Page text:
Thursday, January 03, 2008

Ranking the "No Country For Old Men" Performances

When it comes to award buzz for the film No Country for Old Men, most of the buzz lands on directors/writers/editors Joel and Ethan Coen. Close behind the Coen Brothers is Javier Bardem. Yet when it comes to this Screen Actors Guild nominated cast, Bardem's character, while well played, is far more "flashy" than many of the other characters. So in reflection...

My Ranking of the Cast of No Country for Old Men


1. Kelly Macdonald - her role of Carla Jean Moss, is written in a way that makes her kind of a "hard to believe" character. Perhaps in the book, her relationship with husband Llewelyn Moss makes more sense, but the way Macdonald plays Carla Jean, you role with it, because it just seems natural. Even though she born on the other side of the pond, she does a great job playing the naive and trusting Texas woman.

2. Tommy Lee Jones - As a supporting character, he really is the "lead" as a narrator and focus of the film. Focusing the film on Bardem & Brolin's character only makes the conclusion more frustrating. But if seen from the perspective of Sheriff Ed Tom Bell, the film is more enjoyable. I can't imagine this role performed any better than what we see in Jones' acting. His pacing, and line delivery is pitch perfect.

3. Javiar Bardem - It's not just delivery of lines that makes him impressive, it's his on screen presence when he's saying nothing at all that makes Anton Chigurh, the psycho that he is really give you the creeps. Bardem's gas station scene is an instant classic scene that reminded me of Scream's opening scene with Drew Berrymore.

4. Josh Brolin - Brolin has certainly appeared on my radar after this performance. I'll be interested to see where his career goes from his many performances of 2007. Brolin's Llewelyn Moss is certainly a brave, but stupid man. Brolin's performance though doesn't make you see Llewelyn as a complete idiot, instead he portrays a unique internal drive.

5. Garret Dillahunt - As Deputy Wendell, he does a good job of being someone for Sheriff Ed Tom Bell to talk too. Nothing too impressive, but it's not a flashy part.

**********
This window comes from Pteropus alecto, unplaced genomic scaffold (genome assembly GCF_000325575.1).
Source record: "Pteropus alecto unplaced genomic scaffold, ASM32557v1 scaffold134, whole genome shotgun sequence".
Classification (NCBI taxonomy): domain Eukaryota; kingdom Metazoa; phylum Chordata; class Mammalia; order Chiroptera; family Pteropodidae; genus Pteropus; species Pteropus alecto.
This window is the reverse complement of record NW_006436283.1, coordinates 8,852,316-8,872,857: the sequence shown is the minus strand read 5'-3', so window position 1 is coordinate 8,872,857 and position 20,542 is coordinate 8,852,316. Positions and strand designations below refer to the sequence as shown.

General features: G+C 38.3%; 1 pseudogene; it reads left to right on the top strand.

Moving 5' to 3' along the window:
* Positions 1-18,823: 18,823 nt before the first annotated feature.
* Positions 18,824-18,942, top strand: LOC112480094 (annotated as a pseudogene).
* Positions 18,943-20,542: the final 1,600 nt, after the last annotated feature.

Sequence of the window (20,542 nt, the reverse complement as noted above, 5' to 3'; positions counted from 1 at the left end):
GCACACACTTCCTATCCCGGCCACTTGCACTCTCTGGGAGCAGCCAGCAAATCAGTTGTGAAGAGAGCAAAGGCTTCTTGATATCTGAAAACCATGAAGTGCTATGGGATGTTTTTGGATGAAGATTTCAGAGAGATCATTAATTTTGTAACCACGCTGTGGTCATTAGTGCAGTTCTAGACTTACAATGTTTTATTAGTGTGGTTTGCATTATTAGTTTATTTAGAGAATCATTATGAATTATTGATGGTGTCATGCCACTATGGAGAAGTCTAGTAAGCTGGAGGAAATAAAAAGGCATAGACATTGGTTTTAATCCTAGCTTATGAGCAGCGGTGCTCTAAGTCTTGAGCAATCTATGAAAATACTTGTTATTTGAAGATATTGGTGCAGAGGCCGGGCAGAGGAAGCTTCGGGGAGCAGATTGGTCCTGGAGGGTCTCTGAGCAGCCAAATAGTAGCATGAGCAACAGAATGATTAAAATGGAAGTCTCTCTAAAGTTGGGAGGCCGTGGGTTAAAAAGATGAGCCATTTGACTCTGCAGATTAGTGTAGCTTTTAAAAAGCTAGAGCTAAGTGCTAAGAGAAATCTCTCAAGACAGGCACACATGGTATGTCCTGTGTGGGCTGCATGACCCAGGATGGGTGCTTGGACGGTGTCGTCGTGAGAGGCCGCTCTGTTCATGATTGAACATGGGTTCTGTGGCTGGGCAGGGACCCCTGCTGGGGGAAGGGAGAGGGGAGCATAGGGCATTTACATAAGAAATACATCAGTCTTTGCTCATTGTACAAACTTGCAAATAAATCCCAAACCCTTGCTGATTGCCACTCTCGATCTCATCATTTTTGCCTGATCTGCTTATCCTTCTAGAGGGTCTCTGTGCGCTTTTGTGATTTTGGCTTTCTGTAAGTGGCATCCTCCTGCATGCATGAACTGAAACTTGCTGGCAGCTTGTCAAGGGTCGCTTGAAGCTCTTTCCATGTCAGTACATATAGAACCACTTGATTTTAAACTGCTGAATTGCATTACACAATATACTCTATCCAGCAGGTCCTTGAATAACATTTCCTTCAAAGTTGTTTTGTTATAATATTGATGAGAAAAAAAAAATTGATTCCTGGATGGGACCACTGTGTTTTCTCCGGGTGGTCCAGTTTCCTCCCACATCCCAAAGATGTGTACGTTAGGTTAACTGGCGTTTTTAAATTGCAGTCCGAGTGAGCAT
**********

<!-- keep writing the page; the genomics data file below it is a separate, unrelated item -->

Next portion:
6. Tess Harper - Nothing too flashy in Loretta Bell's role...but since she was included alongside the others as part of the SAG nominated cast, I thought I'd include her too.

7. Woody Harrelson - What Dillahunt's character lacked in flashiness, Harrelson's character (Carson Wells) had. Where Macdonald, Brolin & Bardem take ridiculous characters and make them believable, Harrelson simply doesn't quiet find his place in the texture of the film.

Is No Country For Old Men on your list of top 100 movies? Think it could be one of the next great classic movies of our time? If you haven't seen it yet maybe you should go rent some dvd movies to catch up.

2 comments:

Art said...

Everything I've read and heard about this movie makes me want to see it. I hope it lives up to the hype!

serotoninrain said...

I haven't seen the movie yet (I've been waiting for it for more than a year, but just don't have time to breathe right now), but I have read the book.

The book makes it clear from the beginning the Ed Tom Bell is the main character. The entire story is punctuated by his narration, and of course, he is also present in the story itself, though always a bit behind the action. It's an interesting narrative device and I wondered while reading it if author Cormac McCarthy saw himself in Bell ... the book might be aptly titled No Country for Cormac.

That may be why the movie has a bit of distance to it (such as what I think you were describing regarding Kelly MacDonald and Tommy Lee Jones).

From the book, I didn't get the impression that Llewellyn was stupid. In fact, I was rooting for him up to the end. I don't know how his character arc ends in the film, but in the book he ends up where he does because he's much saner than his pursuer. He thinks like a sane man, not like a natural born killer. Don't forget that Chigurh is just a hired gun. He's not interested in anything but doing the job he was paid to do. He actually says as much in the book.

Gosh, I can't wait to see this movie.

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